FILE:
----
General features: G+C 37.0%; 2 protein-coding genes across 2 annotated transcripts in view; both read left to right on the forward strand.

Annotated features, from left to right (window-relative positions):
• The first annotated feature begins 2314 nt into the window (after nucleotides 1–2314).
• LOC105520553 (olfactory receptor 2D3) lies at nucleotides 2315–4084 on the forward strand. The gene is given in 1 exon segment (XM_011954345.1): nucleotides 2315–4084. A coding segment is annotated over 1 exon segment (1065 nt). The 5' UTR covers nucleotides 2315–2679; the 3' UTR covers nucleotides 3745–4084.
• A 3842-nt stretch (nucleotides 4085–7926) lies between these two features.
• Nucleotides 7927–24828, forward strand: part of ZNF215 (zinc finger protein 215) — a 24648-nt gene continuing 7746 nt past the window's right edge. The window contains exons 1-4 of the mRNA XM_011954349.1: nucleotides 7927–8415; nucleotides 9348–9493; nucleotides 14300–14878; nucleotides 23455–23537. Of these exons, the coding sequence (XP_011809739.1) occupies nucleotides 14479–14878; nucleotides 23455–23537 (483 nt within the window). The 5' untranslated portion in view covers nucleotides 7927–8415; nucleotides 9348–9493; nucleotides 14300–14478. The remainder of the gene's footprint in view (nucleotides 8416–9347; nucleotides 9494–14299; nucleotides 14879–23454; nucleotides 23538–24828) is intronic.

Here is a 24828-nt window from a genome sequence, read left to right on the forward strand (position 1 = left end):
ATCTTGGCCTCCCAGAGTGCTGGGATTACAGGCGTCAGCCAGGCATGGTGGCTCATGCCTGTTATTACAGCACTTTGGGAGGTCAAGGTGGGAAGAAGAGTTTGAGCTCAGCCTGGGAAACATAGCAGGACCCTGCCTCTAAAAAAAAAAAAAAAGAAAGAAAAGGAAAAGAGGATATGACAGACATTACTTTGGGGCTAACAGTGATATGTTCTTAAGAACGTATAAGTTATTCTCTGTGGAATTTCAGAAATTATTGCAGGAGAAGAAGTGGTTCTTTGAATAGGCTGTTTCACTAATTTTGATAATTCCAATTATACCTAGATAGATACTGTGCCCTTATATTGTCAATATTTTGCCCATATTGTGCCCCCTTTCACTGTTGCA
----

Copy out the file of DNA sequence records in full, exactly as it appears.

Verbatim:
General features: G+C 37.0%; 2 protein-coding genes across 2 annotated transcripts in view; both read left to right on the forward strand.

Annotated features, from left to right (window-relative positions):
• The first annotated feature begins 2314 nt into the window (after nucleotides 1–2314).
• LOC105520553 (olfactory receptor 2D3) lies at nucleotides 2315–4084 on the forward strand. The gene is given in 1 exon segment (XM_011954345.1): nucleotides 2315–4084. A coding segment is annotated over 1 exon segment (1065 nt). The 5' UTR covers nucleotides 2315–2679; the 3' UTR covers nucleotides 3745–4084.
• A 3842-nt stretch (nucleotides 4085–7926) lies between these two features.
• Nucleotides 7927–24828, forward strand: part of ZNF215 (zinc finger protein 215) — a 24648-nt gene continuing 7746 nt past the window's right edge. The window contains exons 1-4 of the mRNA XM_011954349.1: nucleotides 7927–8415; nucleotides 9348–9493; nucleotides 14300–14878; nucleotides 23455–23537. Of these exons, the coding sequence (XP_011809739.1) occupies nucleotides 14479–14878; nucleotides 23455–23537 (483 nt within the window). The 5' untranslated portion in view covers nucleotides 7927–8415; nucleotides 9348–9493; nucleotides 14300–14478. The remainder of the gene's footprint in view (nucleotides 8416–9347; nucleotides 9494–14299; nucleotides 14879–23454; nucleotides 23538–24828) is intronic.

Here is a 24828-nt window from a genome sequence, read left to right on the forward strand (position 1 = left end):
ATCTTGGCCTCCCAGAGTGCTGGGATTACAGGCGTCAGCCAGGCATGGTGGCTCATGCCTGTTATTACAGCACTTTGGGAGGTCAAGGTGGGAAGAAGAGTTTGAGCTCAGCCTGGGAAACATAGCAGGACCCTGCCTCTAAAAAAAAAAAAAAAGAAAGAAAAGGAAAAGAGGATATGACAGACATTACTTTGGGGCTAACAGTGATATGTTCTTAAGAACGTATAAGTTATTCTCTGTGGAATTTCAGAAATTATTGCAGGAGAAGAAGTGGTTCTTTGAATAGGCTGTTTCACTAATTTTGATAATTCCAATTATACCTAGATAGATACTGTGCCCTTATATTGTCAATATTTTGCCCATATTGTGCCCCCTTTCACTGTTGCA